Fires are widespread across our globe. Bushfires, or wildfires, are common where conditions are hot and dry, and fuel (dry grass, forest undergrowth) is available. Various ignition sources cause wildfires. People also introduce fire into the landscape on purpose. Prescribed or controlled fires are used in some cases to manage farmland and natural areas.
Observations from NASA’s Moderate Resolution Imaging Spectroradiometer (MODIS) on the Terra satellite show us just how common fires are around the world. The NASA Earth Observatory map displays the number (not the size) of fires occurring across the surface of the Earth. The map uses a colour code to indicate the number of discrete fire events within a 1,000 km2 area on a particular day. White pixels indicate many fires (e.g. 100 fires/1,000km2/day). Yellow, orange, and red pixels indicate fewer fires.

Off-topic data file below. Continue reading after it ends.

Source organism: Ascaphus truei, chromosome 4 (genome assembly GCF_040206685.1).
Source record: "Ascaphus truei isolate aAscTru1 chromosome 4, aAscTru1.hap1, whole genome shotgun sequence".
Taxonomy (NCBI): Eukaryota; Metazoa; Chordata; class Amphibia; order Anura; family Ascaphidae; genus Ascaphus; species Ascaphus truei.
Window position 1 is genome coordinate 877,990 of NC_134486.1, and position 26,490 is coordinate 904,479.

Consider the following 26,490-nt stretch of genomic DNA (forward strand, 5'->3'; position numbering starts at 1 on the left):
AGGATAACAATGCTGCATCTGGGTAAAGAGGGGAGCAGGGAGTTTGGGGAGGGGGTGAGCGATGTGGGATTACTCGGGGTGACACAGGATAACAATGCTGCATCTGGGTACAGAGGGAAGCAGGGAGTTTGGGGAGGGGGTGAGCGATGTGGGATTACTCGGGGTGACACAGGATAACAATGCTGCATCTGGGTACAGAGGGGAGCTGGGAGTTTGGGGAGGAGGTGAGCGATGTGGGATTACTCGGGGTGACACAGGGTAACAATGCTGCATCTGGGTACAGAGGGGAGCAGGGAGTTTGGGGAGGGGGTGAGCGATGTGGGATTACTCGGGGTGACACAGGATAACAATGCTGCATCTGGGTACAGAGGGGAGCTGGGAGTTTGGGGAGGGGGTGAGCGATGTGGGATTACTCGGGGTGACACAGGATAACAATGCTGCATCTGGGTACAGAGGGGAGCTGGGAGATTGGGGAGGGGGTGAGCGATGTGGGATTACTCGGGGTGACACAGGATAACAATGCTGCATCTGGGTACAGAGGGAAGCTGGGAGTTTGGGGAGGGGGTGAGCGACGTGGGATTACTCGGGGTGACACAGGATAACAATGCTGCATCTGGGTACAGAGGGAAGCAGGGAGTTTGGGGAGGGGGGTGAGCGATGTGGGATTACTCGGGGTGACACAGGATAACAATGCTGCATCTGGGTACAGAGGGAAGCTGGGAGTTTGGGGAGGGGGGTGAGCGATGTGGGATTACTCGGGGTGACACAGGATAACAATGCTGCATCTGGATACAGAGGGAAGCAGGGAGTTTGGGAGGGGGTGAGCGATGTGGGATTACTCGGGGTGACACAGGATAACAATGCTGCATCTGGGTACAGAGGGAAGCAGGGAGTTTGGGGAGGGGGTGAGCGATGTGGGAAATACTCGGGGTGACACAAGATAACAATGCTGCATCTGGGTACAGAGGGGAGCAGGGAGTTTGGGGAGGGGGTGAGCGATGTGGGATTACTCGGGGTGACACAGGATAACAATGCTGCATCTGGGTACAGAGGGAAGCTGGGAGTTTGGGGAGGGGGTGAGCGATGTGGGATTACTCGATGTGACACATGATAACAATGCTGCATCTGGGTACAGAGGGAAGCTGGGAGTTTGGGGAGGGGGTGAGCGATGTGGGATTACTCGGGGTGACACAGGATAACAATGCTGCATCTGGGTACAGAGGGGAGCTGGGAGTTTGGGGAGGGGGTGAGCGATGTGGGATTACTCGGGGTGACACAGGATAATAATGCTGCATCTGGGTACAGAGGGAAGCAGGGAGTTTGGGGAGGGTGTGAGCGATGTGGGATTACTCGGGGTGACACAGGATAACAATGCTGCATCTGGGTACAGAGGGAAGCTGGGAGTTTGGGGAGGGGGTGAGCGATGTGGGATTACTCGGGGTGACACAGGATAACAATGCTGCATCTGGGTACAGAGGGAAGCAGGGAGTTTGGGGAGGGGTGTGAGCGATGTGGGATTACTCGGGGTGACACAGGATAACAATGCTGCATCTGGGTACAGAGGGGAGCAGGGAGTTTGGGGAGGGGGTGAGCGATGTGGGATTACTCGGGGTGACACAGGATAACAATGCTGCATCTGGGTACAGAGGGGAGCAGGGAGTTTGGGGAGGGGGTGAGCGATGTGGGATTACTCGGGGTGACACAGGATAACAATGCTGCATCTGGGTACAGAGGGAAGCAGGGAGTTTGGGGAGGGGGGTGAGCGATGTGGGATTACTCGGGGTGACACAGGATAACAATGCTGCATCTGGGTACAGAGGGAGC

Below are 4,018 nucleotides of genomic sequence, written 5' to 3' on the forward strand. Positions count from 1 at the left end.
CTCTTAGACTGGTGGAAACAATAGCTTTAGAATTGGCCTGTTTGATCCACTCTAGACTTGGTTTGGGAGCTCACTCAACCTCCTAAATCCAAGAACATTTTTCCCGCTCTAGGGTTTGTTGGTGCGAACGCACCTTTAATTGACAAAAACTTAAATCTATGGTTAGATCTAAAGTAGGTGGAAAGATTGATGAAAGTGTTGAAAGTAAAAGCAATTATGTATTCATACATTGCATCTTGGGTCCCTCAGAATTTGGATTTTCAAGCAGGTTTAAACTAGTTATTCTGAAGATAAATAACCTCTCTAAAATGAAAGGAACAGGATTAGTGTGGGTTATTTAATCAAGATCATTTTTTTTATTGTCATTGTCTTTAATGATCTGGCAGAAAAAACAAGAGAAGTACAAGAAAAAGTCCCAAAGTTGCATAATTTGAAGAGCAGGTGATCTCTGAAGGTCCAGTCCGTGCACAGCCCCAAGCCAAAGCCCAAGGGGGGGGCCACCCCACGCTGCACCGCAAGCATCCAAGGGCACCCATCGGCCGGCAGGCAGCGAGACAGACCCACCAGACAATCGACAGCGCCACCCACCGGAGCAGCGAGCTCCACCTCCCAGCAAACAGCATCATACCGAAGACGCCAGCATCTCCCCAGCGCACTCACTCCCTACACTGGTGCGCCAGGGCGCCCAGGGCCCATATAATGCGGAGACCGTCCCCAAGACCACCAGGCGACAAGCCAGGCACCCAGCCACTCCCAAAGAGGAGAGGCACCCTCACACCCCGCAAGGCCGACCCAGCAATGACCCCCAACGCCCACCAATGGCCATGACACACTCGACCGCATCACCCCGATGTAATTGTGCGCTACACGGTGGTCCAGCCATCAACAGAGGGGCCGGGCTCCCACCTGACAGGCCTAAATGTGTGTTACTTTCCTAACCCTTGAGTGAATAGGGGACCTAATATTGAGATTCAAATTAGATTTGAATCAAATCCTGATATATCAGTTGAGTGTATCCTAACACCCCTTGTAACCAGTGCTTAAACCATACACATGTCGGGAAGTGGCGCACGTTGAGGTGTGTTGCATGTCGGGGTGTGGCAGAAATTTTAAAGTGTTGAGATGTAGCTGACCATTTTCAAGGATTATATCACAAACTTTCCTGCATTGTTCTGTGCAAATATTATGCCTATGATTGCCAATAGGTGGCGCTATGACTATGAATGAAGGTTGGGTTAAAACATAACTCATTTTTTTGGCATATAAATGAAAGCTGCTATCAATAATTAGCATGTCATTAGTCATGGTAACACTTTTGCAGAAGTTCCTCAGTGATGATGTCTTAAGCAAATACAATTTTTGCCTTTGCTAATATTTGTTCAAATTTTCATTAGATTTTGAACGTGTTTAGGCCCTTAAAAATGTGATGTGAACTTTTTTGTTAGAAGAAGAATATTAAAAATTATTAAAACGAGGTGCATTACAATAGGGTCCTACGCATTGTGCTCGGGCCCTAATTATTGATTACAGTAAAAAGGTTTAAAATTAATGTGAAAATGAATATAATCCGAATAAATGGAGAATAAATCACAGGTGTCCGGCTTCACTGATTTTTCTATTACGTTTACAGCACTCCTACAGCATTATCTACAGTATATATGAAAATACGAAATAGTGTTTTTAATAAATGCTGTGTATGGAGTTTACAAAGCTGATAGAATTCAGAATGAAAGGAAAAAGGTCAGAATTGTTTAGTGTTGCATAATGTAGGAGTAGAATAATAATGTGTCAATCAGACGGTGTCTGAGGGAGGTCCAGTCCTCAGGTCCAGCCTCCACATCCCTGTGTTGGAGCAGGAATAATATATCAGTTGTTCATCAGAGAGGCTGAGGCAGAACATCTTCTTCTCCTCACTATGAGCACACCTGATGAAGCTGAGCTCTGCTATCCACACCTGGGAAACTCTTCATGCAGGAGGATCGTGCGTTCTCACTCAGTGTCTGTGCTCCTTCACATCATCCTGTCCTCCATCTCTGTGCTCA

The map shows that fire is a very common disturbance across much of the globe, and that fires occur in different geographical regions at different times of the year.